Vintage Dan Snyder: A Rare Interview With the Redskins Owner From 2004

Joe Gibbs was the new coach, and the team name was in question.

By: Carol Ross Joynt

In the early years of Dan Snyder’s ownership of the Washington Redskins, he was more talkative than he is now—at least with the media. The comments here are from September 2004, about six years after he bought the team from the heirs of Jack Kent Cooke, who died in 1997. Snyder called his ownership a dream come true. The interview took place just after the NFL season had begun and the Skins’ “new” head coach was returning legend and local hero Joe Gibbs. Snyder wooed the Hall of Famer out of football retirement, hoping the magic would still be there from the era when he guided the team to three Super Bowl titles. In a surprise move, Gibbs retired from the team in January of 2008, citing family reasons, returning to his successful ownership of a NASCAR team.

There’s been only one other coach between Gibbs and current head coach Mike Shanahan: Jim Zorn, who lasted only two seasons. In all there have been 27 Redskins coaches, seven of them under Snyder.

The half-hour interview was for a television interview program I host, The Q&A Cafe, and was taped at Nathans restaurant in Georgetown at lunchtime in front of an audience. All that remains is an audio recording. It’s an interesting glimpse at Snyder at that point in time—talkative and filled with optimism about Gibbs. The interview also reflects his passion for his team and touches on the question of the team name, still an issue today. Here are some highlights:

On his love of the Redskins:

I have been a Redskins fan since I was 6 years old. My dad took me to my first game, and we walked into the stadium and it was spectacular. I just said, “Wow, this is great,” and fell in love with the Redskins. I never really intended to buy the team, but . . . when I saw it was for sale . . . I said, “I’ll do that. That sounds good.” And that’s what I did. I wasn’t looking to own a sports team. I wasn’t looking to own a stadium. I was just looking to, wow, live my childhood dream.

The Redskins are my greatest passion.

On his first time in the owners’ box:

After I bought the team. I was on the wait list [for seats]. My wife framed my wait list. It’s in my office. It’s really expensive.

On Joe Gibbs:

I tried to get him when I first bought the club. No one knows we had a meeting at my house. I tried feverishly to get him to join and come back. He said, “It’s June. How can I do anything? What would I do?” I said, “No, no, I need you.” We became good friends and stayed in touch. Many a time I went down and visited and watched some NASCAR. He’s done such a wonderful job there. Everything he touches turns to gold. He’s a very special person to me and to my family. I think to all of us in Washington he is more popular than the President, and deservedly so.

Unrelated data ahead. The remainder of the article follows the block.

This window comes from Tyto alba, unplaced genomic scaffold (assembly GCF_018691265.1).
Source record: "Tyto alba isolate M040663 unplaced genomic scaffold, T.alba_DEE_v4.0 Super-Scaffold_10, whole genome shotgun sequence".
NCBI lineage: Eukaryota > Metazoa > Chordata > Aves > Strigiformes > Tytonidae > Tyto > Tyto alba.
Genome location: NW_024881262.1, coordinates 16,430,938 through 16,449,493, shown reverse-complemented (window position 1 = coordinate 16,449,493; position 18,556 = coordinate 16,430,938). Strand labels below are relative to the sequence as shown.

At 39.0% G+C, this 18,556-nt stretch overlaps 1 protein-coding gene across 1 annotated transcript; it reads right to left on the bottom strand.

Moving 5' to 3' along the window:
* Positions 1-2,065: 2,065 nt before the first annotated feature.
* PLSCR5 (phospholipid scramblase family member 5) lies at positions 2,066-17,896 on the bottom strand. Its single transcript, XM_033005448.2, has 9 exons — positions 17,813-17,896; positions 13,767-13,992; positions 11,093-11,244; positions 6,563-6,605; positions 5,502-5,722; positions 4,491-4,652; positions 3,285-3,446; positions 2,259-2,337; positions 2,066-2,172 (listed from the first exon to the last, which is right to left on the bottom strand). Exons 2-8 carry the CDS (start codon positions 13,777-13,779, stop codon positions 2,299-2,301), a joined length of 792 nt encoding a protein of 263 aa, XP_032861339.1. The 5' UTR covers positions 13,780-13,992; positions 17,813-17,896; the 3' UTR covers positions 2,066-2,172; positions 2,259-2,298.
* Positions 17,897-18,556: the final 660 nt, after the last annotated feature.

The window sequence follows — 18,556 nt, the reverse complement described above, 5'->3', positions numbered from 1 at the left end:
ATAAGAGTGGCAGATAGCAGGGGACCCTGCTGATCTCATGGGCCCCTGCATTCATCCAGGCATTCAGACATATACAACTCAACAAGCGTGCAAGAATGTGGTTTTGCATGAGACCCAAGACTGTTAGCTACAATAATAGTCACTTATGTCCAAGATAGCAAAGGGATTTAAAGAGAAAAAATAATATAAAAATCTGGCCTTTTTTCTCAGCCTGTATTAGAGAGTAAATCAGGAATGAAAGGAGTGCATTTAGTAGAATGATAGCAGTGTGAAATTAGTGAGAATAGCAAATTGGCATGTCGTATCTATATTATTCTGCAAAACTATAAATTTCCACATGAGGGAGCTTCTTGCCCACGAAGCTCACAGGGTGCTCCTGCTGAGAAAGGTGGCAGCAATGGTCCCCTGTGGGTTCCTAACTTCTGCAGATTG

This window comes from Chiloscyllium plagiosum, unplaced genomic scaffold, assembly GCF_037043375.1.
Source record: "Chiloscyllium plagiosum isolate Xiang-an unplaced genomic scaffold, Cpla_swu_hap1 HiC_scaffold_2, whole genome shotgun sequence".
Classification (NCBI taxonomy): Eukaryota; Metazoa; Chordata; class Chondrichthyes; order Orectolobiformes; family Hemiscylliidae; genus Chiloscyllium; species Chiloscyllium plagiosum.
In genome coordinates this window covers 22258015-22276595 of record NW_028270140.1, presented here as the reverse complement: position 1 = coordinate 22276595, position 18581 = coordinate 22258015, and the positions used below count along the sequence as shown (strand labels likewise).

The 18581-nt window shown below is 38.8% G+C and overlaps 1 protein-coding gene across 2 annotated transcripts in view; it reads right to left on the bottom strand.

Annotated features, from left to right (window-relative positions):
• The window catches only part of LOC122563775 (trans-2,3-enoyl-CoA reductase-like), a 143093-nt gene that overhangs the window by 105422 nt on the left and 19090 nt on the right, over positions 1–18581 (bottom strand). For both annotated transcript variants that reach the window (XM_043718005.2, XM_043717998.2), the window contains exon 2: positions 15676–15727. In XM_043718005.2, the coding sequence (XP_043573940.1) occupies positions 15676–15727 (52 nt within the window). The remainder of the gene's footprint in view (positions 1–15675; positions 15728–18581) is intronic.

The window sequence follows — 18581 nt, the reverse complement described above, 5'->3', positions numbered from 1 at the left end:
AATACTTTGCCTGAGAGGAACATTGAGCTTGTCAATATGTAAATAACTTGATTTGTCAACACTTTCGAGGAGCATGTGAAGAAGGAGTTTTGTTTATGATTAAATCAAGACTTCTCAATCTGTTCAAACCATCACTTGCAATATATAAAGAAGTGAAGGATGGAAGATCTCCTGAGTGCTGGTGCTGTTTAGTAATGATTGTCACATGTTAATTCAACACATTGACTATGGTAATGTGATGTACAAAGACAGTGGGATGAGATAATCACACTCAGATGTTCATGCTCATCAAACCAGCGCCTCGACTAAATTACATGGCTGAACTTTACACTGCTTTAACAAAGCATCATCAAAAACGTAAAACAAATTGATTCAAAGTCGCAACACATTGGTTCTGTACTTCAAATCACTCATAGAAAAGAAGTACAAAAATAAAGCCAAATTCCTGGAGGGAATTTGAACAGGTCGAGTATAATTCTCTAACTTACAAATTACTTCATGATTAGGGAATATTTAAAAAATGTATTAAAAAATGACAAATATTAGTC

Joe works harder than anybody I know. I’m always trying to keep up, to figure out how many hours a day I can put in to match him as best as I can. Frankly, I can’t do it. He has more energy than anyone I’ve ever met.

On what it felt like to rehire Gibbs:

Far out. We were in Carolina and we had an 11-hour meeting, because I wanted him to know every detail of . . . how the team is run, how operations run, how the stadium is run, how everything is run, so he could feel comfortable and want to do it and feel like he could point out what he’d want to do in certain areas. It was a working session.

At the end I said, “Well, Joe?” And he said, “I guess I’m the head coach.” He gave me a big hug, and that was really cool. Then we came up here and went out to dinner to tell the minority owners [because it was a secret]. We went to a restaurant in Tysons Corner. We had a little private room. The phone kept ringing. It was the Washington Post [saying], “We think it’s Joe Gibbs. Can you confirm it?” I said to tell them I’m at the movies. But we ended up with a crazy night where they stopped the presses and put it on the cover of the paper. Finally, for the sake of the kid who called back [saying], “I just want to let you know I’ll be fired at 6 AM unless you guys tell me”—that’s when we said, “Okay, Mark Maske, we’ll give it to you. It is true.”

On how many times a day he talks with Gibbs:

Several. Especially now when he’s in what they call the “submarine.” They are in there for like ten hours at a time, and they’re just doing coaching stuff. I think they are enjoying themselves. But in the offseason, with free agency and the draft, we spent so much time together. That free-agency night, which started at midnight—I don’t know why they started at midnight—but at midnight Joe called every single player we had on our list to call, and I called every single agent. We’re in there all night long, we’re doing deals, we sign up Shawn Springs and Cornelius Griffin . . . and we just keep going, going, going. At 6:30 we said, “All right, we all gotta sleep.”

On whether he speaks to the coach during games:

No, never. I’ve never actually watched film with a coach in six years. And all that media crap that says I’m sitting there meddling and stuff—I’ve never watched film with a coach. That would be embarrassing. I do the deals. I work with the agents. I work out the best terms of a contract that make it salary-cap-friendly and all that stuff. But all that stuff about, “Do I do this with coaches?” That’s all horse stuff.